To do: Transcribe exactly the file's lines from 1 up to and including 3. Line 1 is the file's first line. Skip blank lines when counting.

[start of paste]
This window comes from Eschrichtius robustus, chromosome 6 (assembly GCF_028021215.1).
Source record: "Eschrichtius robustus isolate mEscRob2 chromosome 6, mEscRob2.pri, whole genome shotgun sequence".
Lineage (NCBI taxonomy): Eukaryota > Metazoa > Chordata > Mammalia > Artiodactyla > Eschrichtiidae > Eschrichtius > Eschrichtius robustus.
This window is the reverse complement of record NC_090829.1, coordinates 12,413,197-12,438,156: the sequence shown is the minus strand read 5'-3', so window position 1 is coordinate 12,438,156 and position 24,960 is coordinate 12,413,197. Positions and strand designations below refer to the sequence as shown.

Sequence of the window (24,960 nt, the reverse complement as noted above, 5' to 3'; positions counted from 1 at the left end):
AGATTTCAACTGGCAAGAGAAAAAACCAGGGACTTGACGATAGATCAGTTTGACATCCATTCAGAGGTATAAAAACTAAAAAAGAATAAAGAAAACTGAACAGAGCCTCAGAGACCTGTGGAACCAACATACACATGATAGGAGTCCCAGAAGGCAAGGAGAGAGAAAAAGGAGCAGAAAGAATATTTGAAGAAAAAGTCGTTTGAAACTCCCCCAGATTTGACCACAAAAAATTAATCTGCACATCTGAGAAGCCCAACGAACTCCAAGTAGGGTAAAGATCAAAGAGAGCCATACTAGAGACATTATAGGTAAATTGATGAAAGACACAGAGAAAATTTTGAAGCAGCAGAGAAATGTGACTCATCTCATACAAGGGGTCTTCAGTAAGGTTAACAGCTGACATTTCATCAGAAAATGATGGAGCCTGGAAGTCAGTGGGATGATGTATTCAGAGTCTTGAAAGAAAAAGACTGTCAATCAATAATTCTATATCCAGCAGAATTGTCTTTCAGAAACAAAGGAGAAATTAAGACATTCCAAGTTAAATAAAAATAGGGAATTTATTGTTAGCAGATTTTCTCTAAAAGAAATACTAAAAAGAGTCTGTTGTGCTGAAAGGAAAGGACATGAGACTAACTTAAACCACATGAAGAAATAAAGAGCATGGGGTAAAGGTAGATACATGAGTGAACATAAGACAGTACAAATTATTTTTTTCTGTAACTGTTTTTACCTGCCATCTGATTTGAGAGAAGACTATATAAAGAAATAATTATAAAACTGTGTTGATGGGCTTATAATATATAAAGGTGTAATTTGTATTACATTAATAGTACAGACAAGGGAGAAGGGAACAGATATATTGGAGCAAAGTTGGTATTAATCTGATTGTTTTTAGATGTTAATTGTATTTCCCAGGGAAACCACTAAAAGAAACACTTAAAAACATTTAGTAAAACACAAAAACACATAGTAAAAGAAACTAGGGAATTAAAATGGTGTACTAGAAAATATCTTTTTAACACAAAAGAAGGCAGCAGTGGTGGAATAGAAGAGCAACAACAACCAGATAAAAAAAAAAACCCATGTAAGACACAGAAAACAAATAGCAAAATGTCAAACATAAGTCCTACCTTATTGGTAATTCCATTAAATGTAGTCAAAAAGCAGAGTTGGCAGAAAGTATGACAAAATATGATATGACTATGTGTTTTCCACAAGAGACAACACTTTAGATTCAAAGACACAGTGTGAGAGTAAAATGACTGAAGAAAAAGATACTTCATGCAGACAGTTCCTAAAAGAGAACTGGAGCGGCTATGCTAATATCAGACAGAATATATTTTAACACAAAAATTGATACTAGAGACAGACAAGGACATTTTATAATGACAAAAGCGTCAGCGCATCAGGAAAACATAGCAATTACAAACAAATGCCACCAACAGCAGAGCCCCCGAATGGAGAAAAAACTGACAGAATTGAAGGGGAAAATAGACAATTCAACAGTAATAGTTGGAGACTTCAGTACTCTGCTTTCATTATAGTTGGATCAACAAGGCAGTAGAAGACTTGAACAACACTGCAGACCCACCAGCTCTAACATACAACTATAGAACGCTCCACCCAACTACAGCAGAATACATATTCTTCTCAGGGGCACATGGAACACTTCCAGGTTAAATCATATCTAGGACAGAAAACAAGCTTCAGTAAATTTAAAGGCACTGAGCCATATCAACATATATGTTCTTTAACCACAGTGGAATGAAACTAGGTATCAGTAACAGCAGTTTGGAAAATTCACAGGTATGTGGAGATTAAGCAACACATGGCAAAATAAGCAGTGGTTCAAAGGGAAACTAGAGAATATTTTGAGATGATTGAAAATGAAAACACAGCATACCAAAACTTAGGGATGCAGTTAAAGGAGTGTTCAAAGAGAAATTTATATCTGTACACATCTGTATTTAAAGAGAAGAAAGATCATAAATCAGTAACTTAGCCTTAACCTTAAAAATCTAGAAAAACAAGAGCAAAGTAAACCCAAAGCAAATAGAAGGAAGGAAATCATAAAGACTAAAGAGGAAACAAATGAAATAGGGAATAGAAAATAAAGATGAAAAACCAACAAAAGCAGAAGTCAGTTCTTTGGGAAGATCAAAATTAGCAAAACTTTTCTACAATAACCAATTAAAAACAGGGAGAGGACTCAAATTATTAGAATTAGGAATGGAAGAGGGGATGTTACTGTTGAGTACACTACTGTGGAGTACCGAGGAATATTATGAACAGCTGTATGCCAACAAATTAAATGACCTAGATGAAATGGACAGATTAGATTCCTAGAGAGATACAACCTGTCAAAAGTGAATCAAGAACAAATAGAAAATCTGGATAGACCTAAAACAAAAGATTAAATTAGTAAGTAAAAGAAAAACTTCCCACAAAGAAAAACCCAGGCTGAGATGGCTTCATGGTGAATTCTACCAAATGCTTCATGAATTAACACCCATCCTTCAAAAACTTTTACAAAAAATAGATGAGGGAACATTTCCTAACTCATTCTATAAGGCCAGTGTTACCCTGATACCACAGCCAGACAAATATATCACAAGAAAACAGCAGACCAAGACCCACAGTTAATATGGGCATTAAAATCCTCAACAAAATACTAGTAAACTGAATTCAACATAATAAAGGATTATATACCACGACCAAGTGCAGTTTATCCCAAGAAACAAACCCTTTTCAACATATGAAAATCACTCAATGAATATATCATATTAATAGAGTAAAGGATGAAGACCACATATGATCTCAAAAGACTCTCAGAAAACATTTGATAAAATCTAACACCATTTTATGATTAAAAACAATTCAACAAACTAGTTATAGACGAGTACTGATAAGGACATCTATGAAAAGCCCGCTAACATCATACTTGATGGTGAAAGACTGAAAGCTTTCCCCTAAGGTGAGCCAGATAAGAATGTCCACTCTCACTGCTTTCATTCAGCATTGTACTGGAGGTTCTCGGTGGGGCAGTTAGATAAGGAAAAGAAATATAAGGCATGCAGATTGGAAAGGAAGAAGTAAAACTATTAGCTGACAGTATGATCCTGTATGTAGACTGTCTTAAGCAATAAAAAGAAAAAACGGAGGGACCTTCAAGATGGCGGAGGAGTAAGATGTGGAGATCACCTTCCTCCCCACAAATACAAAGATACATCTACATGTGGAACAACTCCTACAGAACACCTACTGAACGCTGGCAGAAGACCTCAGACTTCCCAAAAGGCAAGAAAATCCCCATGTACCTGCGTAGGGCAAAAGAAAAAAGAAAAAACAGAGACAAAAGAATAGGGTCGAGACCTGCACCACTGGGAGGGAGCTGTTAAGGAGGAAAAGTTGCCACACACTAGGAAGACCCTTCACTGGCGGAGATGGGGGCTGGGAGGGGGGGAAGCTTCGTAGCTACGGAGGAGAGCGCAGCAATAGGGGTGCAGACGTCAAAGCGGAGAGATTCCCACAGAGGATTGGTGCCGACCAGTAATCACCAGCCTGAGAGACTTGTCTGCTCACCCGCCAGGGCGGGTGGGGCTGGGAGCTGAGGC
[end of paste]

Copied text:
This window comes from Eschrichtius robustus, chromosome 6 (assembly GCF_028021215.1).
Source record: "Eschrichtius robustus isolate mEscRob2 chromosome 6, mEscRob2.pri, whole genome shotgun sequence".
Lineage (NCBI taxonomy): Eukaryota > Metazoa > Chordata > Mammalia > Artiodactyla > Eschrichtiidae > Eschrichtius > Eschrichtius robustus.